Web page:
25

One of Dumbledore's titles is "Chief Warlock of the Wizengamot".

What is the difference between a Wizard and a Warlock in Potterverse? As we don't see the term Warlock used often in the books, my impression is that a Warlock is somehow officially different from a Wizard.

Please no Wikipedia, HP Wikia, or dictionary.com answers. I'm looking for a canon-based¹ explanation.

¹Any of the ten HP books or a quote from JKR

  • 3
    I don't think that JKR ever gives a definition for either a Wizard or Warlock, but rather relies on the predefined notions that people have of them, and then builds on those notions. So I don't know that this can be properly answered without delving into dictionary descriptions of the words. – NominSim Apr 29 '12 at 19:33
  • 2
    This question can definitely be answered without dictionary descriptions. :) – Slytherincess Apr 30 '12 at 5:27
32

J. K. Rowling addresses her use of this in a footnote of the Warlock's Hairy Heart:

The term "warlock" is a very old one. Although it is sometimes used as interchangeable with "wizards", it originally denoted one learned in dueling and all martial magic. It was also given as a title to wizards who had performed feats of bravery, rather as Muggles were sometimes knighted for acts of valor. By calling the young wizard in this story a warlock, Beedle indicates that he has already been recognized as especially skillful at offensive magic. These days wizards use "warlock" in one of two ways: to describe a wizard of unusally fierce appearance, or as a title denoting particular skill or achievement. Thus, Dumbledore himself was Chief Warlock of the Wizengamot. - JKR

As you see elsewhere in her writings there are numerous examples of Rowling using both words through the books (Chief Warlock of the Wizengamot, The Warlock's Hairy Heart, innumerable counts of wizard), but some excerpts definitely use the words interchangeably:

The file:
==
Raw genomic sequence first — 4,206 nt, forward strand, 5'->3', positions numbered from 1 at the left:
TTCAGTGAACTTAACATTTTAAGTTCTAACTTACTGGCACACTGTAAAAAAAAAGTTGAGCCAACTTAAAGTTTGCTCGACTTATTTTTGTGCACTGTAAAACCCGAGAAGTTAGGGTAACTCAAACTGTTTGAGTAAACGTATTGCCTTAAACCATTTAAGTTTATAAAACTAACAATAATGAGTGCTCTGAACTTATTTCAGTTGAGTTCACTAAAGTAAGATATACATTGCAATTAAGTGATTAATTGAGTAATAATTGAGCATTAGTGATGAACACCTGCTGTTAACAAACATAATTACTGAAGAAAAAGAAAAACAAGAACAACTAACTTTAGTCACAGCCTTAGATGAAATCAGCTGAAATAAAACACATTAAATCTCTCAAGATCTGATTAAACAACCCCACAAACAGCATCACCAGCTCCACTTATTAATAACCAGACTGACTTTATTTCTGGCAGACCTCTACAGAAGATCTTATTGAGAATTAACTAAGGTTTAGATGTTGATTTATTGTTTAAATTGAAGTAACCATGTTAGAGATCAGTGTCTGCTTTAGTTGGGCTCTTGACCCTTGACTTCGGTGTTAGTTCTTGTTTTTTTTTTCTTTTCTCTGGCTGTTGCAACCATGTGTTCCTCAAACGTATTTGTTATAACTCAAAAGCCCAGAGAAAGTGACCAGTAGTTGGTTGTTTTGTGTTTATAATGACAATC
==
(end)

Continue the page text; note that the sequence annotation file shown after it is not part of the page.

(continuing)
Records show that witches and wizards in Europe were using flying broomsticks as early as A.D. 962. A German illuminated manuscript of this period shows three warlocks dismounting from their brooms with looks of exquisite discomfort on their faces.

From Quidditch Through The Ages.

Describe the circumstances that led to the formation of the International Confederation of Wizards and explain why the warlocks of Liechtenstein refused to join.

From the Order of the Phoenix (an exam question).

Of course, the centuries-old trade in love potions shows that our fictional wizard is hardly alone in seeking to control the unpredictable course of love.

From the Warlock's Hairy Heart's postscript, about the man described as a warlock everywhere else.

  • After having a search through the books, warlocks appear most often in official documents and bars. I'm not sure if there's a link there. – dlanod Apr 29 '12 at 21:12
  • I'm surprised you mention The Warlock's Hairy Heart, but don't go further with it. :) – Slytherincess Apr 30 '12 at 4:49
  • I had a quick scan to see if she called him a warlock all the way through or if she interchanged like my two examples above, but as far as I could see it was solely warlock. May have missed some examples though. – dlanod Apr 30 '12 at 4:57
  • 1
    Well, if you feel like it, read it further. :) – Slytherincess Apr 30 '12 at 5:31
  • Guess I found what you were hinting at, which amusingly also means my initial joke about official documents and bars is pretty much the actual truth! I had read the story, but had not read the postscript. – dlanod May 1 '12 at 10:20
-1

Warlock appears to be a term used to describe famous wizards, or wizards that are noteworthy for courage.

Otherwise, there appears to be no difference at all.

-5

Warlocks are single fellows, later in life. Still a wizard but also known as Warlocks.

  • 9
    Do you have a canon reference for this? I'd imagine that not all Chief Warlocks of the Wizengamot are single, probably not all male. – Kevin May 9 '12 at 15:16
  • 1
    Whence the use of "warlock" to denote an upopped popcorn kernel. Ubiquitous, but no longer considered politically correct. (I made this up but you can start calling them "warlocks" if you want.) – Ryan Veeder Oct 21 '15 at 16:41

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